DCSIMG

Every photo tells a story

editorial image

editorial image

I HAVE many photographs which allow me to show a different one practically every week. I also have many photographs which are in what I refer to my ‘pending file’. This means further research is required. In some cases I have a photograph which I know very little about or with some I know nothing at all about them.

Some of these have stood up in my office window for many years. Just so that I can see them every day as a reminder to watch out for information about their content I might read about by chance and not link the two together.

One of these is this photograph of a couple and their daughter being photographed with a cake that says Bon-Voyage. For years I have wondered who is this family and where did they go to? Bon-voyage would suggest they were travelling overseas to begin a new life perhaps.

The answer to that question came while I was looking through the 1950s Brighouse Echo’s back-issues where I saw a report about the Hudson family who were leaving to live in South Africa.

Ernest Hudson and his wife Mary lived at Victoria Avenue, Clifton, and were well known in the community. Ernest was educated at Rastrick Common School and started his working life as an apprentice fitter at Blakeborough’s. Within 26 years he was going off with his family to start a new life in South Africa as the manager of Blakeborough’s newly erected branch in Benoni which was about 20 miles from Johannesburg.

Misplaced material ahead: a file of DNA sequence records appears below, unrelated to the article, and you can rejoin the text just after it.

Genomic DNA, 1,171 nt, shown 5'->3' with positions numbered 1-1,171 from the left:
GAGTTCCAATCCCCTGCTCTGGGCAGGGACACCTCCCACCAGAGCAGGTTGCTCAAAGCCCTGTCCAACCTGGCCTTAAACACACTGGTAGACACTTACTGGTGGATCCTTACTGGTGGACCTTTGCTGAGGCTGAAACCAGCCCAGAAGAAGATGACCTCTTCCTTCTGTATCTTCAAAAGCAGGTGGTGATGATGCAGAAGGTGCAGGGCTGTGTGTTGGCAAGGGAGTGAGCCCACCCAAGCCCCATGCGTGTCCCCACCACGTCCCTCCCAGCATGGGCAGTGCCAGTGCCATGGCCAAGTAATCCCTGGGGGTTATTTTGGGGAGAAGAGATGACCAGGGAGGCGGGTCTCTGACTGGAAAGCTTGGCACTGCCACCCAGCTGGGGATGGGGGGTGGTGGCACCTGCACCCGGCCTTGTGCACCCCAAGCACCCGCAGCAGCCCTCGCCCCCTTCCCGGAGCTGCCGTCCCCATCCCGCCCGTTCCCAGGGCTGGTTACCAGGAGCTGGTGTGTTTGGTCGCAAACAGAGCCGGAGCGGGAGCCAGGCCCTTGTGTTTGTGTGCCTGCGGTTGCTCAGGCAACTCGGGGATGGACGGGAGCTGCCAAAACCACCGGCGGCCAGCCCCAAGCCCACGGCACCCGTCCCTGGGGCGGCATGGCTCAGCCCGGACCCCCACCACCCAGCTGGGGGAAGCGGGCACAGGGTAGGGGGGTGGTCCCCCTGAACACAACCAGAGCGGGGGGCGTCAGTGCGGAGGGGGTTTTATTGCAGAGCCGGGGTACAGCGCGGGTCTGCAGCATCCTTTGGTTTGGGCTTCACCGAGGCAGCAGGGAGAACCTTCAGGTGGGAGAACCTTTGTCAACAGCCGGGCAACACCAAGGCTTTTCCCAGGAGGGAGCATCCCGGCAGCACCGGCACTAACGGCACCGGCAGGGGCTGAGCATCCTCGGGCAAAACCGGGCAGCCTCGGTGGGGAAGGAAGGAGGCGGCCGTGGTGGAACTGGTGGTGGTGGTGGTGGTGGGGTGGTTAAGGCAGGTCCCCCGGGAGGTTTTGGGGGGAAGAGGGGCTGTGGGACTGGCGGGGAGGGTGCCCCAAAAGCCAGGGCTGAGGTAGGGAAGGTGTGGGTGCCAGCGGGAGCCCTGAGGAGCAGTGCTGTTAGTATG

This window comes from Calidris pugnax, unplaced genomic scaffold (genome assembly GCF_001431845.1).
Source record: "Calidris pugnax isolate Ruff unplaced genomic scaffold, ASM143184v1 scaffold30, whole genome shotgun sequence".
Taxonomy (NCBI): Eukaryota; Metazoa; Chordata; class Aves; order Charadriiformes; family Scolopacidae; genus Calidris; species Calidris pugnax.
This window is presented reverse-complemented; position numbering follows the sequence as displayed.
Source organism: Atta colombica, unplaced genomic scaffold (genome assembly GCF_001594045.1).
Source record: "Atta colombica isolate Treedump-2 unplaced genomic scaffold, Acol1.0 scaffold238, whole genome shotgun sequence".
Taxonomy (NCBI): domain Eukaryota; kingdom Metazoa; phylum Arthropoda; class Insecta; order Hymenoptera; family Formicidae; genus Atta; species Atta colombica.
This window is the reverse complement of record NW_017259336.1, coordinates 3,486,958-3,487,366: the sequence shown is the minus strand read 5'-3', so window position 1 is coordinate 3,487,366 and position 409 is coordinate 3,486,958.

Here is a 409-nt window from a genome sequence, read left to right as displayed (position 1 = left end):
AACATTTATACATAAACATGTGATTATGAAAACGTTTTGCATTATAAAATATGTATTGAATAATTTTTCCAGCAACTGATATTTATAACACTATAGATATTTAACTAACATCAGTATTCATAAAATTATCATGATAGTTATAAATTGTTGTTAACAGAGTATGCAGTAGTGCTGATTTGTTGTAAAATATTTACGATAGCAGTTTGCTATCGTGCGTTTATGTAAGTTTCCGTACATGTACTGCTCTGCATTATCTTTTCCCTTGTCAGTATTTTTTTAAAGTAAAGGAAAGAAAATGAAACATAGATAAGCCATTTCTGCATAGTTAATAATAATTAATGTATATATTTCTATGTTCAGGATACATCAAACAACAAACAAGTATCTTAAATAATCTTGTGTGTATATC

Ernest was also a Brighouse Councillor for the Central Ward from 1939 to 1946 as a representative for the Labour Party. He was also a governor at Rastrick Common School which he was particularly proud of being that it was his old school.

But away from that side of his life he and his wife were the producers of the Victory Follies, which they turned from being a very small concert party to being a richly talented pantomime troupe. All the children were drawn from the local community principally from the congregations of the village Churches.

Our second featured photograph shows the Victory Follies in full dress for their next performance.

My next piece of good fortune in respect of the mystery photograph was a story I read in the 2006 Brighouse Echo. The story is about Denise Moira Clark who was in England visiting her old school in Clifton for the first time in 52 years. Denise is the child on the 1950s photograph holding the Bon-voyage cake.

What memories that visit must have brought back to her after all those years from living in the small hill top village.

I am sure she would have seen many changes, none more so than all the open fields that have disappeared and have since been re-developed for housing.

Were you one of Ernest and Mary’s Victory Follies who can remember those post war days? I would be pleased to hear about your memories from those days, including the many visits to Sunny Vale and the annual pantomimes you all took part in.

With Christmas here and the New Year just around the corner I would like to take this opportunity to wish all my readers all the best for the festive season and best wishes for 2013. Over the last year I have enjoyed receiving all your letters, phone calls and e-mails about my weekly stories and those stories and memories you have shared with us. I look forward to hearing from you all again in 2013.

 

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